disorders, skin disorders, stroke recovery, decreased immunity and countless other ailments”. See our
section for the details.
Is Acupuncture Safe?
Acupuncture is one of the safest professions in the medical field. It has been used by millions of Americans, and is
recognized by the NIH (National Institutes of Health) and FDA (Food and Drug Administration). The FDA regulates
acupuncture needles as medical devices, and rates them in the category of "safe and effective". With little or no side
effects, the most common finding is little bruises in some needling areas with some patients. That phenomenon
usually doesn’t hurt and goes away automatically within only a few days. At Broadway Acupuncture, P.C., We utilize
only the highest quality, superfine, and individually packaged disposable, sterile needles for every patient. We also
clean and sterilize any areas to be needled with disposable alcohol pads before any needling takes place.

Chinese herbs are generally considered to be very safe also, especially, when given by a Certified Chinese
Herbologist. The NCCAOM (National Certification Commission for Acupuncture and Oriental Medicine) has
established a high standard for a national examinaton to award Certification in Chinese Herbs.
Does Acupuncture Hurt?
There were millions of Americans who made visits to acupuncturists. How could that be if Acupuncture hurts so
much? In fact, Acupuncture needles are typically not much thicker than a hair, and their insertion is practically
painless if performed by a skilled acupuncturist with good techniques. It’s nothing like receiving an ordinary injection.
In some cases, you will not even know the needles are in place. In others, the sensations during acupuncture range
from soothing warmth, to tingling, to heaviness, or a feeling of the energy (Qi) moving up and down the channels.
Most people find acupuncture extremely relaxing, and many fall asleep during treatments. At Broadway Acupuncture,
P.C., We utilize only the highest quality, superfine, and individually packaged disposable, sterile needles for a more
pleasant and comfortable treatment.
How Many Treatments Do I Need?
That depends on the nature, severity, and duration of the complaint, as well
as the individual health condition and sensitivity to the needling (acupuncture).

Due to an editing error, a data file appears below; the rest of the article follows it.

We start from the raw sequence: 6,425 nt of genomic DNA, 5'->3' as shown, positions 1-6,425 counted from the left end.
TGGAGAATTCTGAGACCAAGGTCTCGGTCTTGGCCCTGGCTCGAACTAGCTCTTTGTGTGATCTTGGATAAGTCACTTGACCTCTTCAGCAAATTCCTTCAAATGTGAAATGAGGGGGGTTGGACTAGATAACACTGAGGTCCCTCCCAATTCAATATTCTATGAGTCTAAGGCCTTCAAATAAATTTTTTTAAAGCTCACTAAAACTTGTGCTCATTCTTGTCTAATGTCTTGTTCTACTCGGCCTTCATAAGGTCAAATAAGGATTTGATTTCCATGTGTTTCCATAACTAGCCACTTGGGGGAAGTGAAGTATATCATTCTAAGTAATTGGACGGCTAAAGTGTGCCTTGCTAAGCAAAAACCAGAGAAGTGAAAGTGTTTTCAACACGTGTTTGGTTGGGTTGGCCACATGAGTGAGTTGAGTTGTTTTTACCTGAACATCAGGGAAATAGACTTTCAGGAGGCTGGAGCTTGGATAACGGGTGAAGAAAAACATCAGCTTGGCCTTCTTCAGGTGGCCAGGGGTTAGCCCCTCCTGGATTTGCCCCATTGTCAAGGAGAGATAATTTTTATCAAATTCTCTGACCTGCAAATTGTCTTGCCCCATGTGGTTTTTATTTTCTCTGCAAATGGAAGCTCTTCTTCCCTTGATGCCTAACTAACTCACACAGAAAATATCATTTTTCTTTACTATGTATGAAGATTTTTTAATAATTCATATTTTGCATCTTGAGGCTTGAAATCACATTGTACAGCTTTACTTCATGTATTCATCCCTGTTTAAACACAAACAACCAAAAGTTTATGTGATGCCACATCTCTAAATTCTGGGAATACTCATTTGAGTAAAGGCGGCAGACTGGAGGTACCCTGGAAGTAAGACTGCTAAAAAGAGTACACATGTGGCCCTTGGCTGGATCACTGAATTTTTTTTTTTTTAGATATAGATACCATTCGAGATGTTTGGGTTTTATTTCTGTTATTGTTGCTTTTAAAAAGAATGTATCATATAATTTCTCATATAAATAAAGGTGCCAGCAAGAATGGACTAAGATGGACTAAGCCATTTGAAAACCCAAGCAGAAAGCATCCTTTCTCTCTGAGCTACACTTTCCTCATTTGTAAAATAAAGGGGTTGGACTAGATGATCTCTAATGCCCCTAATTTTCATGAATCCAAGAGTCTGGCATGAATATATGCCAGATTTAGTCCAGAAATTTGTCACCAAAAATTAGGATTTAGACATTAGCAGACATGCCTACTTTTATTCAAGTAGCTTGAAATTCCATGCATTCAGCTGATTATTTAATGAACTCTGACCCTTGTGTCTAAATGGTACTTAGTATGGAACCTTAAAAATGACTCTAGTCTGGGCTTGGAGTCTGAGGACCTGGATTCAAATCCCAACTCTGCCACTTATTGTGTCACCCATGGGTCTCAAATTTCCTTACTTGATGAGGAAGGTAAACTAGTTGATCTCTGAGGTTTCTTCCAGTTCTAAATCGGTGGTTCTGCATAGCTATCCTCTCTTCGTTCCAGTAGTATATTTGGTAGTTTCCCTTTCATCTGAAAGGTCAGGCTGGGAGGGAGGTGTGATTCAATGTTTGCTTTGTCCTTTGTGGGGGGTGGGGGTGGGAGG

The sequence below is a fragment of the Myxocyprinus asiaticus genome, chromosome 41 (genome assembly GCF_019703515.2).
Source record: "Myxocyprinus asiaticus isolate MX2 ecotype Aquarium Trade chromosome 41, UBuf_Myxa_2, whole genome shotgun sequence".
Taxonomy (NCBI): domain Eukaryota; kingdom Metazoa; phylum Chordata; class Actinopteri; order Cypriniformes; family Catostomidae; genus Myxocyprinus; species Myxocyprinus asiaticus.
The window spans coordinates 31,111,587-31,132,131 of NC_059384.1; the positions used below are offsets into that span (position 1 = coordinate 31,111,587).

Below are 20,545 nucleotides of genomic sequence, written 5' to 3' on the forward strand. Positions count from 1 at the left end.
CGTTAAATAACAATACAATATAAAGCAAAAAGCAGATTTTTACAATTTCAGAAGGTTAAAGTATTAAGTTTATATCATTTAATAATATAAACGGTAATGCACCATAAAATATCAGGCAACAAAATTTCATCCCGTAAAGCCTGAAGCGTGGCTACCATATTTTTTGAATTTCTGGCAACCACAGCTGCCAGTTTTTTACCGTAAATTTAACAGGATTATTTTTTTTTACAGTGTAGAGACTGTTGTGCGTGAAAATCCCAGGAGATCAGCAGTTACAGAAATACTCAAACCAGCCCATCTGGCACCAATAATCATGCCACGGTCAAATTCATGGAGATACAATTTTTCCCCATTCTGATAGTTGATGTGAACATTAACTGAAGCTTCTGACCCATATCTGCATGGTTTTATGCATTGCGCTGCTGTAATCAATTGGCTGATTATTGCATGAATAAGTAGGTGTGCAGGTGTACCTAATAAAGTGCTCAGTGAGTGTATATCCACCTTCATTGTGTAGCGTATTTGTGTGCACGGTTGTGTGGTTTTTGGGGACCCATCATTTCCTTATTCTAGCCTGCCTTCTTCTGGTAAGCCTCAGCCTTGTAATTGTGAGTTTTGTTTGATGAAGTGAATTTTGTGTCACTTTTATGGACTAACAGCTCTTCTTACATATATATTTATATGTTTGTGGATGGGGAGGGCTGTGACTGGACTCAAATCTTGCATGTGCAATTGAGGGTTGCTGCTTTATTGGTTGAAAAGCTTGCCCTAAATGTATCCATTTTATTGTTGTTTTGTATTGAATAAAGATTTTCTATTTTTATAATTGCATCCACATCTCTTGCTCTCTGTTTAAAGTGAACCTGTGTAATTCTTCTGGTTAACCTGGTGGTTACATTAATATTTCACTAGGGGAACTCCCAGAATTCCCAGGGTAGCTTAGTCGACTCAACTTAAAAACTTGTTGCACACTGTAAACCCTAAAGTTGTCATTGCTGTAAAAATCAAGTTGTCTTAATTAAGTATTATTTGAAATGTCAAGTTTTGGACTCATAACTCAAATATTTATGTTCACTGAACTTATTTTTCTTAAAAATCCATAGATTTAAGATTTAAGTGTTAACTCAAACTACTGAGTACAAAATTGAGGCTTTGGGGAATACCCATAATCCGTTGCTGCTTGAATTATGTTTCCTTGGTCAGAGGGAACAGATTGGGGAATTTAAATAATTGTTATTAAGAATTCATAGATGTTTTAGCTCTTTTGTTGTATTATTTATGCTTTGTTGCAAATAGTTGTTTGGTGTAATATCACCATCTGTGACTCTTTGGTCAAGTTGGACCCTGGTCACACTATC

Generally, an acute problem needs fewer treatments than a chronic problem.
However, with a similar complaint, times of treatments may vary for individuals
due to different health conditions and needle sensitivities. Some patients may
need only a single or a few treatment(s) for an acute or certain condition(s),
while others may need more. Normally, up to 5-10 continuing treatments may
resolve many chronic problems, or show the measurable improvements. To
help speeding up your recovery, dietary modifications, specific exercise
regimes, relaxation techniques, or self-massage may be advised by our
Acupuncturist accordingly. In some cases, Chinese herbs may also be
suggested to increase the efficiency of Acupuncture if needed.
What Criteria Should I Use In Choosing An Acupuncturist?
Acupuncture is a licensed and regulated health care profession in over 40 states in the US. The NCCAOM (National
Commission for the Certification of Acupuncture & Oriental Medicine) certifies both acupuncturists and Chinese
herbal practitioners. In New York State, Acupuncturists are licensed by Department of State. Please be aware that
Oriental Medical Doctors (Chinese Acupuncturists) are required
2500 hours of Acupuncture Training to get the
acupuncturist license, whereas, Medical Doctors (M.D.) only need
300 hour of Acupuncture Training to have the

Prospective patients should ask where the practitioner trained and for how long he or she has been in practicing
Acupuncture, and, most importantly, what experience the practitioner has had in treating your specific ailment.
What Techniques Besides Acupuncture Do You Use?
In addition to acupuncture needling, other methods may be used accordingly if necessary. These methods
include but are not limited to acupuncture with elec-stimulation, ear point needling/seeding, acupressure,
Tui-Na massage, heat, cupping, moxibustion, Gua-Sha, and herbs.
Further Information
NIH (National Institutes of Health) Consensus Development Conference Statement on Acupuncture, 1997

For more information on Acupuncture and the conditions it treats, visit:

For Acupuncture information on books, journals, essays, articles, and new developments, visit:
The Medical
Acupuncture Web Page.

For information on Acupuncture books and the related sources of Acupuncture, visit: